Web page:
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Ed Glaeser

 
Date
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Why Cities Rock

Could it be that cities are “our greatest invention” – that, despite their reputation as soot-spewing engines of doom, they in fact make us richer, smarter, happier and (gulp) greener?

2/18/11
17:07

Why Bad Environmentalism Is Such an Easy Sell

Being green is rarely a black-and-white issue — but that doesn’t stop marketers and politicians from pretending it is.

10/24/13
25:02

“If Mayors Ruled the World”

Unlike certain elected officials in Washington, mayors all over the country actually get stuff done. So maybe we should ask them to do more?

4/10/14
35:32

The Perfect Crime

If you are driving and kill a pedestrian, there’s a good chance you’ll barely be punished. Why?

5/1/14
29:54

Outsiders by Design

What does it mean to pursue something that everyone else thinks is nuts? And what does it take to succeed?

9/18/14
44:40

The Perfect Crime (Replay)

If you are driving and kill a pedestrian, there’s a good chance you’ll barely be punished. Why?

3/26/15
32:39

Could the Next Brooklyn Be … Las Vegas?!

Zappos C.E.O. Tony Hsieh has a wild vision and the dollars to try to make it real. But it still might be the biggest gamble in town.

5/11/15
59:07

The Perfect Crime

Season 5, Episode 25

This week on Freakonomics Radio, what’s “the perfect crime?” It turns out that if you are driving your car and run over a pedestrian, there’s a good chance — especially if you live in New York — that you’ll barely be punished. Why?

Also, where have all the hitchhikers gone? Thumbing a ride used to be commonplace. Now you’re more likely to see it happen in the opening scene of a slasher movie. Maybe that explains it.

4/7/16

“If Mayors Ruled the World”

Season 5, Episode 30 This week, Freakonomics Radio expands on an idea from political theorist Benjamin Barber, who wrote If Mayors Ruled the World: Dysfunctional Nations, Rising Cities. Barber argues that cities are paragons of good governance — compared, at least, to nation-states — and that is largely due to their mayors. Mayors, Barber argues, are can-do people who inevitably cut through the . . .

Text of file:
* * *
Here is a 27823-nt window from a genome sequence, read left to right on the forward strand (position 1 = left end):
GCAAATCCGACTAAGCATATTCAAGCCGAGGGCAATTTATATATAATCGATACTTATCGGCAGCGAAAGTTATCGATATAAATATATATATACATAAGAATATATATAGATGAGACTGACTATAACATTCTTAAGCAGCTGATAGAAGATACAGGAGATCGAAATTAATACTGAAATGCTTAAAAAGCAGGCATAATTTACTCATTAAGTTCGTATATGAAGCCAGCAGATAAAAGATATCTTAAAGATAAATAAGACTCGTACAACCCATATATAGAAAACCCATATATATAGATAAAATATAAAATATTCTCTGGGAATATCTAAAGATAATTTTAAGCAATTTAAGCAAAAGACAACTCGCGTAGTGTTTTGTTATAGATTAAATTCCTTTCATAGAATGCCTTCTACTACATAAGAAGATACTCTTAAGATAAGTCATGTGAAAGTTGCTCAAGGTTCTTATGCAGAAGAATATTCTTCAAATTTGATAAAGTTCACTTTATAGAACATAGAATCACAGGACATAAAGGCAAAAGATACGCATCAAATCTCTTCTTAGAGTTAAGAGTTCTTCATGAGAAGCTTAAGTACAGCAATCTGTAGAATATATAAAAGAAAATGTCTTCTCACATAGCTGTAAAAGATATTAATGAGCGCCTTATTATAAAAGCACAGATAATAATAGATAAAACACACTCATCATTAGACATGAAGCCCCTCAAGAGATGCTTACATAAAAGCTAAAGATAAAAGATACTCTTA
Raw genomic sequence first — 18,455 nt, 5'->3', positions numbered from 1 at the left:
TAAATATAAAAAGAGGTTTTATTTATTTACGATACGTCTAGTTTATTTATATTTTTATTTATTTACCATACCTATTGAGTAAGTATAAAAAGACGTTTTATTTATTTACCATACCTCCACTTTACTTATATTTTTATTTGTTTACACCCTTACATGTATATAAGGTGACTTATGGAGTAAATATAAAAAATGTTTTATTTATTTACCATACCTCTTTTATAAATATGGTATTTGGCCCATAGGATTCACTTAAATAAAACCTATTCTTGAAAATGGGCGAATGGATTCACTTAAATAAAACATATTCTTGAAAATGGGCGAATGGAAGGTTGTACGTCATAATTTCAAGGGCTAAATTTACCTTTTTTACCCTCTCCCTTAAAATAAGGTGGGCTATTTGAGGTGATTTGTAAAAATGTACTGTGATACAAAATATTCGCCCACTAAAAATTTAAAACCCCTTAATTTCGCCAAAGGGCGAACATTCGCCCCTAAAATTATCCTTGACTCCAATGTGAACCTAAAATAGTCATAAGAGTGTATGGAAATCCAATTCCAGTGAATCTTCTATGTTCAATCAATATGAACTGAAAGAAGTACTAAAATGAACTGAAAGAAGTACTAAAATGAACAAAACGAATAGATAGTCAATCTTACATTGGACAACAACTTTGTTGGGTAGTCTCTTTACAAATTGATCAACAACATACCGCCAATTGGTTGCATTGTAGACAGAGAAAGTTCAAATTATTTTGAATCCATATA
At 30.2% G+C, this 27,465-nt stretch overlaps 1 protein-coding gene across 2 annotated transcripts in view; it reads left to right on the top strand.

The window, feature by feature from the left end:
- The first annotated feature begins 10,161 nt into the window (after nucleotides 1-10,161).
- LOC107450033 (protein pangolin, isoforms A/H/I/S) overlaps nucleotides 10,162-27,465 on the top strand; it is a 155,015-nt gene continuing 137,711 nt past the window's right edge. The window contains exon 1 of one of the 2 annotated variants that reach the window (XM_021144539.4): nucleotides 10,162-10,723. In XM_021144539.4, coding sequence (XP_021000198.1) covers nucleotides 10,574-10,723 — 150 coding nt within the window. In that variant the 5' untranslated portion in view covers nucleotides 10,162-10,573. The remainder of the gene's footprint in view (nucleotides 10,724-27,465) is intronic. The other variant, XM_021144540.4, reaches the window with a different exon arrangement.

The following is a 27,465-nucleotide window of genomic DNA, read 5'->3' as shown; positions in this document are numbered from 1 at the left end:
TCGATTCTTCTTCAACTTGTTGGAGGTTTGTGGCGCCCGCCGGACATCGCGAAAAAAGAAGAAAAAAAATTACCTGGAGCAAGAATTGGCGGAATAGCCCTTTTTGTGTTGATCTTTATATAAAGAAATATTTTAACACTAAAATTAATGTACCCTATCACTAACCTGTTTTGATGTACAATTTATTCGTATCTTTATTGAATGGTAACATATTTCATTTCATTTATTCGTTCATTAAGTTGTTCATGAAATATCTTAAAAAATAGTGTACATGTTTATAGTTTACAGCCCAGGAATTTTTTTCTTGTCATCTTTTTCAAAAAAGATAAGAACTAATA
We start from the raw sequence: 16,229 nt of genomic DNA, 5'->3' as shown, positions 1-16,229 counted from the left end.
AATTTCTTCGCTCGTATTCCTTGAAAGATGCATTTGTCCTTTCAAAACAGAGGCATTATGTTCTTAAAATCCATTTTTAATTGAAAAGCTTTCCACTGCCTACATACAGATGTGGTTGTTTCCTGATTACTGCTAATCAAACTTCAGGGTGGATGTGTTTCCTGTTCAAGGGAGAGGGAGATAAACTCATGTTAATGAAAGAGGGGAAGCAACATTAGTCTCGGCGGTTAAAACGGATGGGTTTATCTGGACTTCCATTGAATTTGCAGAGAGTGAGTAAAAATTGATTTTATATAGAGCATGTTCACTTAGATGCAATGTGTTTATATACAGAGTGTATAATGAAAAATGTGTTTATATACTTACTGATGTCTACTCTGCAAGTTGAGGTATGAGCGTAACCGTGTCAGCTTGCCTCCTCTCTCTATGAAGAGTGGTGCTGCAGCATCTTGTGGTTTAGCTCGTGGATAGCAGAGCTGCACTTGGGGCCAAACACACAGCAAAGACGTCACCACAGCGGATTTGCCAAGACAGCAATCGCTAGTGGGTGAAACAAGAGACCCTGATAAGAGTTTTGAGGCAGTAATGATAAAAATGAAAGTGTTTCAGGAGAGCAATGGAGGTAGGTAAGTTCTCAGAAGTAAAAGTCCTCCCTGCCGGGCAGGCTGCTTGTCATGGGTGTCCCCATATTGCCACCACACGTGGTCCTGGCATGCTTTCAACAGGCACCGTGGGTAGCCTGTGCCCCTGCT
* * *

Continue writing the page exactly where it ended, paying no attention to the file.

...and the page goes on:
5/13/16

In Praise of Maintenance

Has our culture’s obsession with innovation led us to neglect the fact that things also need to be taken care of?

10/19/16
41:41

Trust Me

Societies where people trust one another are healthier and wealthier. In the U.S. (and the U.K. and elsewhere), social trust has been falling for decades — in part because our populations are more diverse. What can we do to fix it?

11/10/16
30:54

Trust Me

Season 6, Episode 15 This week on Freakonomics Radio: Societies where people trust one another are healthier and wealthier. In the U.S. (and the U.K. and elsewhere), social trust has been falling for decades — in part because our populations are more diverse. What can we do to fix it? Plus: Some of our most important decisions are shaped by . . .

12/16/16

In Praise of Maintenance

Season 6, Episode 19 On this week’s episode of Freakonomics Radio: Our society is obsessed with innovation, which has a pretty high cost. Stephen J. Dubner got obsessed with the notion of maintenance, and talks about why it isn’t the enemy of innovation, but rather the saving grace of American infrastructure. Speaking of things that need taking care of, have you ever considered how . . .

1/12/17

In Praise of Incrementalism

Season 6, Episode 20  On this week’s episode of Freakonomics Radio: what do the Italian Renaissance, Olympic cycling, and civil rights movements have in common? In each case, huge breakthroughs came from taking tiny steps. In a world where everyone is looking for the next moonshot, Stephen J. Dubner argues that we shouldn’t ignore the power of incrementalism. To find out more, check . . .

1/19/17

Outsiders by Design

Season 6, Episode 30 On this week’s episode of Freakonomics Radio: What does it mean to pursue something that everyone else thinks is nuts? And what does it take to succeed? Plus, Stephen J. Dubner asks, “What do medieval nuns and Bo Jackson have in common?” To find out more, check out the podcasts from which this hour was drawn: “Outsiders by . . .

3/30/17

Why is Bad Environmentalism Such an Easy Sell?

Season 6, Episode 33 We already know it’s not easy being green. But Stephen J. Dubner wants to know, “What about selling green?” It turns out that’s pretty easy. Plus: researchers are trying to figure out why we get bored and what it means for the economy. To find out more, check out the podcasts from which this hour was drawn: “Am I Boring You?” . . .

4/20/17

Why Cities Rock